New Delhi [India], January 22 (ANI): Due to the COVID-19 pandemic, a delay is being experienced in test reports of components and an extension of two months has been granted for submission of the final report of an investigation into the Kozhikode Air India Express Crash, said the Ministry of Civil Aviation.
Suicides increased in Japan during 2020 after a decade of declines, with the number of women committing suicide surging amid the emotional and financial stress caused by the coronavirus pandemic even as fewer men took their own lives. Suicide has a long history in Japan as a way of avoiding shame or dishonor, and its suicide rate has long topped the Group of Seven nations, but a concerted national effort brought numbers down by roughly 40 percent over 15 years that included ten straight years of decline from 2009. The suicide rate had been trending lower in the first half of 2020, but from July onward the numbers began to rise as the impact of the coronavirus outbreak hit home, activists and researchers say.
Its boss apologises after customers were left to wait an average of 20 minutes for calls to be answered.
Former Federal Reserve chair’s comments will likely stoke fears that Britain will struggle to secure quick trade deal with new administration
New York, New York--(Newsfile Corp. - January 21, 2021) - The following statement is being issued by Levi & Korsinsky, LLP:To: All persons or entities who purchased or otherwise acquired securities of Triterras, Inc., f/k/a Netfin Acquisition Corp. ("Triterras") (NASDAQ: TRIT) between August 20, 2020 and December 16, 2020. You are hereby notified that a securities class action lawsuit has been commenced in the United States District Court for the Southern District of New ...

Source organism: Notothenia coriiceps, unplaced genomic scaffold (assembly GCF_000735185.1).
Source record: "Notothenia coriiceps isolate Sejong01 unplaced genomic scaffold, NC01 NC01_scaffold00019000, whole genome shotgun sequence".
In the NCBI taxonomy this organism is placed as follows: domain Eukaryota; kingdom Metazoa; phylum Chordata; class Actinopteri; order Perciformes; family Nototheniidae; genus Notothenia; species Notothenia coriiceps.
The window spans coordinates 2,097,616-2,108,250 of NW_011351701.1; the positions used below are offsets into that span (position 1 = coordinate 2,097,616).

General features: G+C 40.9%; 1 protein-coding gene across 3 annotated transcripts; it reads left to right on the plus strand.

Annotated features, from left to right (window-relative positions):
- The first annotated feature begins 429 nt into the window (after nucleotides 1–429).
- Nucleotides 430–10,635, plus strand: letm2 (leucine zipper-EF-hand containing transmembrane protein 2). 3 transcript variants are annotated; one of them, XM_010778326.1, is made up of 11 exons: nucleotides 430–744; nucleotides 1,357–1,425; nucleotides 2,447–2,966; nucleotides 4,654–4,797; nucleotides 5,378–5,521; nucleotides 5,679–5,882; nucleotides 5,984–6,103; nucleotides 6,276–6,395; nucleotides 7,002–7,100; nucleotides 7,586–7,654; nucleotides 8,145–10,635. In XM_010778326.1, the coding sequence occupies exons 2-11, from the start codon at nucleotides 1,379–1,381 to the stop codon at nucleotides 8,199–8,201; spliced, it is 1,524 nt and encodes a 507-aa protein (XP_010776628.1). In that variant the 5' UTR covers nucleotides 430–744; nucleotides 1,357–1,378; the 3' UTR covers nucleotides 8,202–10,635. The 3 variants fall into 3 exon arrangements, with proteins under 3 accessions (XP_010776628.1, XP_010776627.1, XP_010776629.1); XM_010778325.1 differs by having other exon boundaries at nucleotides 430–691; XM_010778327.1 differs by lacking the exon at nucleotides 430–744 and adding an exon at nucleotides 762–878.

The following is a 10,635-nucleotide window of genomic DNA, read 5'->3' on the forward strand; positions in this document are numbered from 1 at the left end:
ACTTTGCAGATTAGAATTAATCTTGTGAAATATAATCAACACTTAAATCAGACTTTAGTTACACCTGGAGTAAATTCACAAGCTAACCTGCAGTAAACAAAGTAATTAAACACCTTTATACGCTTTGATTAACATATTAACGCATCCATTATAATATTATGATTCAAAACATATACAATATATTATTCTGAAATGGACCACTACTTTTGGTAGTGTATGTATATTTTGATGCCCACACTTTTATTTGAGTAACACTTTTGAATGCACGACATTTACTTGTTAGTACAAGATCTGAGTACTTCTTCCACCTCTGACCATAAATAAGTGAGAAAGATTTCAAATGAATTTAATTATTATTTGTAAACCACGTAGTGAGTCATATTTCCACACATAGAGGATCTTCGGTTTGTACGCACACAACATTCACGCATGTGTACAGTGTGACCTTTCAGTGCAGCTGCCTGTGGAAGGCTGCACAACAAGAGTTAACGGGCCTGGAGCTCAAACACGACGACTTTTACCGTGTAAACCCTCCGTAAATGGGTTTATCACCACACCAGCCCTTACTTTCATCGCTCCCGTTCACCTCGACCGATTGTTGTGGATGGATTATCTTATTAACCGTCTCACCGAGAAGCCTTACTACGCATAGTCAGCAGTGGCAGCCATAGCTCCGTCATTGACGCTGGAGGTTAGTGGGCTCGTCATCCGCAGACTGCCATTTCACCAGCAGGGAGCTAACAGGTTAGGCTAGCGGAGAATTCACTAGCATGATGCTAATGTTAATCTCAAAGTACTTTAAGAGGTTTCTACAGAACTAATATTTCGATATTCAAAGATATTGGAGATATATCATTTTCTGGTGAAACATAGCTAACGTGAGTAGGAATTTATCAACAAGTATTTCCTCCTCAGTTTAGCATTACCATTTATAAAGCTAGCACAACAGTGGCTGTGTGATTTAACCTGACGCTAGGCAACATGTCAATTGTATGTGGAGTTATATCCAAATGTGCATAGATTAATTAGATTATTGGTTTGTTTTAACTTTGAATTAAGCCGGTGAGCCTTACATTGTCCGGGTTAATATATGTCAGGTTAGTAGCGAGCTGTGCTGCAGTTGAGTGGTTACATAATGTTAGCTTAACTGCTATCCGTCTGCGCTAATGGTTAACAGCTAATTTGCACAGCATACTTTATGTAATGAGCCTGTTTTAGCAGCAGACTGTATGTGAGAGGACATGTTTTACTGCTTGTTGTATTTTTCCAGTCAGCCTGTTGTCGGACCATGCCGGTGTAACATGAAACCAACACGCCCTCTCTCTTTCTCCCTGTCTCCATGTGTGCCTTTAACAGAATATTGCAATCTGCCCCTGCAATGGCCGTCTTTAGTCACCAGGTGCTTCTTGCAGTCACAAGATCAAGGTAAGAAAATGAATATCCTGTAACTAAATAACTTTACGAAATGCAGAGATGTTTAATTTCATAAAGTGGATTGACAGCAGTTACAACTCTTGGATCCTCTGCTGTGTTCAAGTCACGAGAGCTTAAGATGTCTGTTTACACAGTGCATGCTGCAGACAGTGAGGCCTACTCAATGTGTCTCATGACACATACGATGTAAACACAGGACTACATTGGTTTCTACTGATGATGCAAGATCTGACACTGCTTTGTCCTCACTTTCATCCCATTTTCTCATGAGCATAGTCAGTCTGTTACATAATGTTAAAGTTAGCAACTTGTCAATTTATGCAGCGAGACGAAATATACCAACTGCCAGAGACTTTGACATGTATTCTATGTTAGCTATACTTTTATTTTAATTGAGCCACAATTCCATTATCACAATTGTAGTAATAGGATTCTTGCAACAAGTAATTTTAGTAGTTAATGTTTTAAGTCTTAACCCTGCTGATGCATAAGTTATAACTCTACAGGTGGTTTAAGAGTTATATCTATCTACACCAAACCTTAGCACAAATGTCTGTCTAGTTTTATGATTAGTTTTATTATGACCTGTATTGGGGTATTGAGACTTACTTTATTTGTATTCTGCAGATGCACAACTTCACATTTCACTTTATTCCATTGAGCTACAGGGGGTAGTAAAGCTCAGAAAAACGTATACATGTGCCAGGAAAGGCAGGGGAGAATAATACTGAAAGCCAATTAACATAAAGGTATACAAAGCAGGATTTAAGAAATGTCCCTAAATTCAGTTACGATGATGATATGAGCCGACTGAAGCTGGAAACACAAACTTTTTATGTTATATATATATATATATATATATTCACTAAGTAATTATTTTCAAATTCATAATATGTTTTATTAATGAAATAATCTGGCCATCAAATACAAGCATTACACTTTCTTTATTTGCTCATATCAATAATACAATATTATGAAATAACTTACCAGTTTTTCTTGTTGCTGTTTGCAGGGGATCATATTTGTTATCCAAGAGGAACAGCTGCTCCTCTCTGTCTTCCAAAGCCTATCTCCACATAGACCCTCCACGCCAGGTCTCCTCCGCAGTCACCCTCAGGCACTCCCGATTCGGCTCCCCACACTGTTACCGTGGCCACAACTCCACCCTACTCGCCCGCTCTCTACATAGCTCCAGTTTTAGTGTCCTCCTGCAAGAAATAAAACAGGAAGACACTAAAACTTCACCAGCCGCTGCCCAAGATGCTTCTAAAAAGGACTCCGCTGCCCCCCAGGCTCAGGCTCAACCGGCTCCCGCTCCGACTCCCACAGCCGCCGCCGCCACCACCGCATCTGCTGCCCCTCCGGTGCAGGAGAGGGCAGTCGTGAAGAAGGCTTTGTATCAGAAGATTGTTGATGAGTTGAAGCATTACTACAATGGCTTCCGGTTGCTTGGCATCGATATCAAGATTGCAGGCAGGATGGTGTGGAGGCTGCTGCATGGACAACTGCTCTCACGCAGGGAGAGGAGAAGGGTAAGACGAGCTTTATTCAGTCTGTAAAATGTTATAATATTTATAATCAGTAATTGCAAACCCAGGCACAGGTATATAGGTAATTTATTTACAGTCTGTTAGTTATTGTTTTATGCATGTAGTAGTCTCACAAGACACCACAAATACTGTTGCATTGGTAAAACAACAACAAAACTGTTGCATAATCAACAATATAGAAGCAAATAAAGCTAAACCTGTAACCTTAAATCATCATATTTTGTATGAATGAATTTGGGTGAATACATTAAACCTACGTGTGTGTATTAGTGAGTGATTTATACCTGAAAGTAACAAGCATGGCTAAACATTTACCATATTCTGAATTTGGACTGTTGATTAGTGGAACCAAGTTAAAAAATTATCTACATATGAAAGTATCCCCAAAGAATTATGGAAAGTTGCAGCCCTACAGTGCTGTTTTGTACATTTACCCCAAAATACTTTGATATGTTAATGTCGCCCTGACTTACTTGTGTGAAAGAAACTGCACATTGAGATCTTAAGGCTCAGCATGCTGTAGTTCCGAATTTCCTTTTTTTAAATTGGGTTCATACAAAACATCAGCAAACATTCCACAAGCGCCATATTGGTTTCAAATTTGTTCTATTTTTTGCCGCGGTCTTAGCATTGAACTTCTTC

Video game retailer GameStop (NYSE: GME) has been on fire lately. The shares gained roughly 100% over a two-day period last week, following news that Chewy (NYSE: CHWY) founder and activist investor Ryan Cohen and two of his associates would join GameStop's board of directors. The short squeeze continued today, pushing GameStop shares up another 10%.
Wardell clearly isn't a name Steph Curry is called by very often.
For the second straight day, a truck became stuck under Moncton's subway underpass which crosses Main Street at Foundry Street. On Thursday at approximately 2:25 p.m., a transport truck that had been driving west on Main Street hit the CN Rail bridge, said Moncton Fire Department Platoon Chief Brian McDonald. Police were the first to respond as it is a motor vehicle incident, said McDonald, while the fire department came to assess the situation. "Codiac RCMP contained and secured the scene," said McDonald. Police cruisers blocked off Main Street in both directions, Codiac RCMP also called CN Rail to advise them of the collision so engineers can inspect the bridge, which belongs to CN, McDonald said, adding this was done as a precaution. No injuries were reported. Pulling the truck out from under the bridge was a loud affair, but the truck was removed successfully just before 4 p.m. While vehicles exceeding the posted height restrictions getting stuck under the bridge is not an uncommon occurrence, Wednesday's collision was the second in as many days. McDonald said a 5-tonne truck also got struck under the bridge on Wednesday. MFD and RCMP also attended that collision, he said, but it was determined the fire department were not needed early into the incident, and there was no fluid leak. Clara Pasieka, Local Journalism Initiative Reporter, Telegraph-Journal
Africa will have to wait "weeks if not months" before getting WHO-approved vaccines, officials say.
Group ‘set upon’ boy in Handsworth area
Officer alleged to have shared image in WhatsApp group with a number of officers and staff
Panchkula (Haryana) [India], January 22 (ANI): Sixty Indo-Tibetan Border Police (ITBP) personnel received COVID-19 vaccine shot at Basic Training Centre in Panchkula, Haryana on Thursday, the force said in a statement.